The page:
Yesterday we had a rather unusual case of the dog who "can’t go". The "take-home message" is that we always take this complaint seriously.
"Acting constipated" is a not uncommon description of a pet’s situation. Upon receiving this complaint, the thoughtful veterinarian’s next step is to ask the owner what the pet is actually doing. Is he straining and producing only small amounts of hard, dry stool? That would certainly indicate constipation. If, on the other hand, the pet is "trying to go to the bathroom and nothing happens" or is "squatting a lot and straining", more information is needed.
Often pets who are squatting and straining without producing anything are actually unable to urinate. [As I discussed in a previous post.] This is a life-threatening situation, and prescribing laxatives over the telephone would be a bad idea. Yeah, we need to see him (or her). Urinary stones, tumors, blood clots, prostate gland troubles — all can cause life-threatening blockages of the urinary tract. When the back-pressure builds up too much, the kidneys are unable to do any filtering and waste accumulates in the bloodstream until the patient is poisoned by his own metabolic waste. More than once I have been presented with a patient whose owner had been giving laxatives for two or three days while the animal’s kidney’s were shutting down.
Certainly pets can become constipated to the point of great distress. This often happens with dogs who consume bones. They love to eat them, but they really cannot digest them. While larger slivers of bone may become lodged in the mouth, throat, esophagus, stomach or intestine, the more common situation is to have chips of crunched-up bone forming a concrete-like mass in the rectum which is very difficult to pass.
One of our cat patients had repeated episodes of severe obstipation (so constipated it’s basically a non-moving, concrete blockage). His owner noted that the episodes coincided with the cat’s escapes outdoors, but had only been going on since construction began in the neighborhood. He speculated that the cat was acquiring sheetrock dust in his wanderings. When he groomed himself, he was making plaster inside his bowel. We never actually documented this, but when all the lots in the neighborhood had houses on them, the cat’s problems ended.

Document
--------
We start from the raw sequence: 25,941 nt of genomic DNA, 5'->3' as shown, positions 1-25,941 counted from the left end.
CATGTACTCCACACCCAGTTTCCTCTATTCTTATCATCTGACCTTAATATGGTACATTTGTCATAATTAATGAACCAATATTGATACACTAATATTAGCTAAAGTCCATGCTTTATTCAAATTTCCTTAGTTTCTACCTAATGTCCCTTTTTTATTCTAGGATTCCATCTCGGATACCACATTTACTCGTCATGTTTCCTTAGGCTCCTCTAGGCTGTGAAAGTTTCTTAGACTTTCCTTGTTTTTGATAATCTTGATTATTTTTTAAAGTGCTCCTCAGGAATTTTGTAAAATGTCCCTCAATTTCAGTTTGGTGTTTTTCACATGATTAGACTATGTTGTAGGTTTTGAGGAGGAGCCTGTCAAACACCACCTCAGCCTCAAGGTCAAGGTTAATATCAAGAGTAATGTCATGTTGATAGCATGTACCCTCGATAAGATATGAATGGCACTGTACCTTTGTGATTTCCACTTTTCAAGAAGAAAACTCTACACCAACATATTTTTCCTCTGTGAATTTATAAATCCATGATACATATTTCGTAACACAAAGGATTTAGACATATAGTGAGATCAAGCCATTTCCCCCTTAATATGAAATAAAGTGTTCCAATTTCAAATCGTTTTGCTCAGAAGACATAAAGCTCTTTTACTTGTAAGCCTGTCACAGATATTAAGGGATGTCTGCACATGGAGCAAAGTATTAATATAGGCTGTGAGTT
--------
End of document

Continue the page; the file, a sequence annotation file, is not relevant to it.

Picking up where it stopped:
Most animals with mild constipation will respond to gentle laxatives like mineral oil or psyllium muciloid (Metamucil). Sometimes enemas are needed. On rare occasions, I have had to physically break down the mass of hard stool with external massage and intra-rectal instruments (while the pet is anesthetized, of course). The first year that I was out of school, we actually had to perform surgery to remove a mass of stool from a Bassett Hound’s colon. It weighed three pounds, and (after removal) could not be broken down without a hammer. Lots of bones in that guy’s diet.
Hunter was a much more unusual case. He had been straining a great deal since the previous evening. His owner had seen him urinate freely, so that blockage was ruled out. The dog had vomited once and his folks commented that it was very foul-smelling "… like stool, but it came out his mouth." Not only is this a disgusting situation, vomitus with an odor of stool most likely indicates a blocked intestine. The dog was quite painful when I touched his abdomen, so an X-ray was the next step.
It looked as though someone had inflated his large intestine with a tire pump. It was huge and gas-filled. His next step (after heavy-duty pain medication) was exploratory surgery. Upon opening the guy, we find not only an enormously inflated large bowel, but a small intestine that looks as though it is no longer alive. The entire length of small bowel was blue and looked "pitted". The lymphatic vessels draining the bowel were distended and overfilled with lymph, making the membranes that support the intestine (called mesenteries) appear to be milk-filled.
Further examination revealed something I had previously seen only in horses (and that at post-mortem). The large bowel had become twisted 180 degrees. This prevented the exit of stool and gas, hence the ballooning of the colon. As the pressure increased, the torsion increased and the main blood supply to the entire intestinal tract had become compromised. I decompressed the bowel with a tiny needle, and "untwisted" things back into their normal alignment. Within minutes, I was surprised and pleased to see the small intestine recover a normal appearance. Fortunately, it appears that its circulation was only disturbed for a short time. The large bowel had not fared so well, still looking somewhat unhealthy.
Twenty-four hours later, Hunter seems to be making steady progress and we have high hopes that he will recover.